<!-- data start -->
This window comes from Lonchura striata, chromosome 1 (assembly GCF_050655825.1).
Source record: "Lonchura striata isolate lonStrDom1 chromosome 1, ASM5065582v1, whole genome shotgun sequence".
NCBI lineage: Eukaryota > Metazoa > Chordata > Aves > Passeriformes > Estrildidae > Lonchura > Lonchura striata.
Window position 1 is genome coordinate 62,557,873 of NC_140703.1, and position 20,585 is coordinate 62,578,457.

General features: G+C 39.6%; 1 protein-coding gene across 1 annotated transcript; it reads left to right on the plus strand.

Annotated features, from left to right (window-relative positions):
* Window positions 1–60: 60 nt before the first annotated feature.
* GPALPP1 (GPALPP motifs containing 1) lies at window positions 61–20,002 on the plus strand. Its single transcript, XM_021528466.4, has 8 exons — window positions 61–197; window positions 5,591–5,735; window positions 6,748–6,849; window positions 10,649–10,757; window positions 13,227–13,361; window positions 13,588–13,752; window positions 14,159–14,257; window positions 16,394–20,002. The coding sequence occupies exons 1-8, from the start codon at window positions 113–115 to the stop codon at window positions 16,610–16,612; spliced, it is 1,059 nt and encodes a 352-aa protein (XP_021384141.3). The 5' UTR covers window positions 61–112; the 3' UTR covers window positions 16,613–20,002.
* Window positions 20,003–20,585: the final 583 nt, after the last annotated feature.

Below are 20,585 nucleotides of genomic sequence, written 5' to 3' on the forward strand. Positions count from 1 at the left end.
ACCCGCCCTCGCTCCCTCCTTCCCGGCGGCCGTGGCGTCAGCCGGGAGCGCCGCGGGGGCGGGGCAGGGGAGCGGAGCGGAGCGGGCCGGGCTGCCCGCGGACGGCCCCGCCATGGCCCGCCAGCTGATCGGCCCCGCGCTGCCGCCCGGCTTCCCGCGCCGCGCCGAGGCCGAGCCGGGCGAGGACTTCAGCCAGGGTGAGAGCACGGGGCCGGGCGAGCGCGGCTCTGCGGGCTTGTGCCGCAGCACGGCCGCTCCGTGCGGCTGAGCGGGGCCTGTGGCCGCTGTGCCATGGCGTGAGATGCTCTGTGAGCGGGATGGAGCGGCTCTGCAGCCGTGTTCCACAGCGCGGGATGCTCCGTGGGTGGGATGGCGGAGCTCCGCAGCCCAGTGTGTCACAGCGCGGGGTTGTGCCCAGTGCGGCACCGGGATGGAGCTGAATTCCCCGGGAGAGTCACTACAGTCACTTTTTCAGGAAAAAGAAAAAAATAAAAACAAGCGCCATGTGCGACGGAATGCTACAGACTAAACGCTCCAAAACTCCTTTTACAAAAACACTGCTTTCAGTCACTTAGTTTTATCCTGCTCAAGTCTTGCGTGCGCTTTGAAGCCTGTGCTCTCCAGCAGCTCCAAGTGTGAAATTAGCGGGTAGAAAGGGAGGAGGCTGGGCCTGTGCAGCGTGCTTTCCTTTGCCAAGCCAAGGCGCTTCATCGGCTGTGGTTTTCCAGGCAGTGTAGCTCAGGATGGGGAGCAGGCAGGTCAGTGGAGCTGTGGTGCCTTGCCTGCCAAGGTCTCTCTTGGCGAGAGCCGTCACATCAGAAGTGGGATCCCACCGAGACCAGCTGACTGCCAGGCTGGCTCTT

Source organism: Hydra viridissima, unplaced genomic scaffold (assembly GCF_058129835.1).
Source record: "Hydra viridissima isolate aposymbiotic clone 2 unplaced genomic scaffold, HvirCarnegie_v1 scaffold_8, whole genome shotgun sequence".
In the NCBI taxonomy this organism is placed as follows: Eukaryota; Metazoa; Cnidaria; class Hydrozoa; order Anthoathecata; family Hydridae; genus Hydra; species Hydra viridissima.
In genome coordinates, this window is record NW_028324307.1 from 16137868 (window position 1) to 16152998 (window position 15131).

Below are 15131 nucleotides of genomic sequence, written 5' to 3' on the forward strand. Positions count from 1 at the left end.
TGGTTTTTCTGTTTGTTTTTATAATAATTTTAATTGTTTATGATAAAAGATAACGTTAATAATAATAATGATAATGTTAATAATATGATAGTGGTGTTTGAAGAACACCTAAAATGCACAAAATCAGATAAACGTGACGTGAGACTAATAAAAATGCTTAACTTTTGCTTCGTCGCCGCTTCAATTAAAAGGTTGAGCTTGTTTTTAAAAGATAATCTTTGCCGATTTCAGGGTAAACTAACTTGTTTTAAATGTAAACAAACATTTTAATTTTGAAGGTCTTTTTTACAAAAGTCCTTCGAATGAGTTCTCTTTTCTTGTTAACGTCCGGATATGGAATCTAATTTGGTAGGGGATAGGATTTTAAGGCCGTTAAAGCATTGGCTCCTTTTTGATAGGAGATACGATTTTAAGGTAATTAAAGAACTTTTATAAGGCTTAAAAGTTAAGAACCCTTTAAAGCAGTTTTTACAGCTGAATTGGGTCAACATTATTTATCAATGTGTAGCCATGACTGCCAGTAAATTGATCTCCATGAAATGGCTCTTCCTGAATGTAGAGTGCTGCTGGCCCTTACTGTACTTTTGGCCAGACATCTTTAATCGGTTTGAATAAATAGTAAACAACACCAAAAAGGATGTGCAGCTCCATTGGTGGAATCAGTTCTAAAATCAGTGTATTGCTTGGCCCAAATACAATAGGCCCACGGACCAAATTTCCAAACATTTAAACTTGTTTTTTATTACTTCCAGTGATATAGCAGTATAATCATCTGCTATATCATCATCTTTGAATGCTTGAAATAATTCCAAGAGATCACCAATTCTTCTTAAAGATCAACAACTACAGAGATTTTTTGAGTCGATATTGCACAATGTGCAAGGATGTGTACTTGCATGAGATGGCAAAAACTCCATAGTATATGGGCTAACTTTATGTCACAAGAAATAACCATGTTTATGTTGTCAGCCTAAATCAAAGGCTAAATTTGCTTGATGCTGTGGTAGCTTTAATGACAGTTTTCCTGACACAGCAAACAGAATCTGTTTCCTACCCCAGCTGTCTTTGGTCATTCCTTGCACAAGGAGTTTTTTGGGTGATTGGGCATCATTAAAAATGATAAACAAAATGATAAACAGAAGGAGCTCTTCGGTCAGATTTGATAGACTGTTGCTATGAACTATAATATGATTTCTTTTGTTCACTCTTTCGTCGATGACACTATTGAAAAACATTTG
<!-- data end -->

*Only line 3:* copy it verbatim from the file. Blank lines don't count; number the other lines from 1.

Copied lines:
NCBI lineage: Eukaryota > Metazoa > Chordata > Aves > Passeriformes > Estrildidae > Lonchura > Lonchura striata.